When insanity is collective: UK voting to starve...

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Joined: 17 Aug 2021
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19 Sep 2021, 2:41 pm

So, not sure there's many who'd literally admit that that's why they voted for... but with politicians saying that problems can't be solved due to the brexit vote... that can only translate to voters choosing to, at the worst, starve... but what do politicians think will happen? I suppose this is kind of a Mike Pence situation, when he thought they wouldn't really hang him because he's from the 'same party'... despite shouting that out. And the UK Conservatives think that... what, they can just steal all the money possible before... they just escape, presumably? Why do they always assume they can, though? I can only imagine that French aristocrats also had the means to go abroad before they were caught in the revolution... why do politicians play with fire? Especially such fire as to actually leave people to starve? Heck, I imagine brexit voters will be the first in line to get their anger out... because, of course, they would say they never voted to starve, and I'm sure some/many voted with the delusion that things would become better, not worse, but they can never possibly connect the dots...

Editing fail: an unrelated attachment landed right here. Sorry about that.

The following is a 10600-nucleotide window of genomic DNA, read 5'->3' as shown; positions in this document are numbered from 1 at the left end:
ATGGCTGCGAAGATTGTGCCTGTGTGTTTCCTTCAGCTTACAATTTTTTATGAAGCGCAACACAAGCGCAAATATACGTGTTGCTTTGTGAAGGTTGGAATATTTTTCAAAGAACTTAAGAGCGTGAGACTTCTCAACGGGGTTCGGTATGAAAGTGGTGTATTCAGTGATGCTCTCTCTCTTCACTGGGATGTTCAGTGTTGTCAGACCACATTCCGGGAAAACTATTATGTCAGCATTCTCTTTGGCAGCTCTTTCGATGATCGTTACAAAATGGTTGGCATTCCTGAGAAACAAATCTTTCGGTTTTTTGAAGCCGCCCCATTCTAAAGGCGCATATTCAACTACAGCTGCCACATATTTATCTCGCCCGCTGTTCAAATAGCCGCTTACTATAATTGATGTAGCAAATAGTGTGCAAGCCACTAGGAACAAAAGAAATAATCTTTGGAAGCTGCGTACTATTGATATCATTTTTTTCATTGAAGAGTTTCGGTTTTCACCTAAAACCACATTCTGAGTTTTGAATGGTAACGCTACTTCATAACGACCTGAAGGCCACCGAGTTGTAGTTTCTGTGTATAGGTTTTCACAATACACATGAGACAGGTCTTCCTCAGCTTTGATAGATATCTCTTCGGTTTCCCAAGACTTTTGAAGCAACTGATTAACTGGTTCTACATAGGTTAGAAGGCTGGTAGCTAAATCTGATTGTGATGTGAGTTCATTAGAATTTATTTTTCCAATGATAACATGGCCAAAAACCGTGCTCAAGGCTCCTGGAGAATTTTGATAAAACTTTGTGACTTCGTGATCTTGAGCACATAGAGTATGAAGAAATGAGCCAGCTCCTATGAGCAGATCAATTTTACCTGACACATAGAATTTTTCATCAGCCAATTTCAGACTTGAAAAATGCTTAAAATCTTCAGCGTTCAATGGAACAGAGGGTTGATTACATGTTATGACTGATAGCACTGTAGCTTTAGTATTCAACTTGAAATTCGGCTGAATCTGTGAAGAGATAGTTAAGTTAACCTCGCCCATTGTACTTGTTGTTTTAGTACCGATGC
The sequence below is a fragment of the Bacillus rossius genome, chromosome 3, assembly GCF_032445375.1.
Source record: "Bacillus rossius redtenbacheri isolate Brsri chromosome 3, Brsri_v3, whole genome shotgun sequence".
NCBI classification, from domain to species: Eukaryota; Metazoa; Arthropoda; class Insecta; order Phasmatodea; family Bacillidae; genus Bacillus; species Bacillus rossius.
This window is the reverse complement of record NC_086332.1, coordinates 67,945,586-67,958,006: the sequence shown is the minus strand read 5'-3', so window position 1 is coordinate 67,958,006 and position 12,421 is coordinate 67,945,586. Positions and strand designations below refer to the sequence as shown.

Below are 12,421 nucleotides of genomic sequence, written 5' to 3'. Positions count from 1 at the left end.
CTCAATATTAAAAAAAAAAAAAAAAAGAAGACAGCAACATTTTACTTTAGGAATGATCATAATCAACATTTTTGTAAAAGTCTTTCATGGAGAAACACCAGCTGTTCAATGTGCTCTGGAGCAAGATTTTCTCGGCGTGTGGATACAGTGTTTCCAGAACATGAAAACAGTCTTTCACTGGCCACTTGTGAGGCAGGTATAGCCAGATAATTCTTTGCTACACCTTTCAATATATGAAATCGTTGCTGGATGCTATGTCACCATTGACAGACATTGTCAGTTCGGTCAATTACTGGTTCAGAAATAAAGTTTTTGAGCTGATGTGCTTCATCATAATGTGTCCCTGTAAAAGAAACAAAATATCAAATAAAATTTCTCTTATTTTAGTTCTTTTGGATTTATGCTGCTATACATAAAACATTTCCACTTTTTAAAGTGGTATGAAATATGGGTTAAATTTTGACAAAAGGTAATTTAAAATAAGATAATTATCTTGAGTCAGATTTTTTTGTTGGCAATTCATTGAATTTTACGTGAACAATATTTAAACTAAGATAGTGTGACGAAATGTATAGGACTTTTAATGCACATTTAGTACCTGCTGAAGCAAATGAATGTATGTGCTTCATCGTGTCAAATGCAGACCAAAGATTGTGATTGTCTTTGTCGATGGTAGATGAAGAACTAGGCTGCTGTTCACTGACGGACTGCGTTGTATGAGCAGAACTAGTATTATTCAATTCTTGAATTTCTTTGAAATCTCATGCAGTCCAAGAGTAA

Of course, it's still early days, when only a few things are missing... but if they keep refusing to resolve the problem, then what can happen except become worse?


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Joined: 23 Oct 2015
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Location: England

19 Sep 2021, 3:08 pm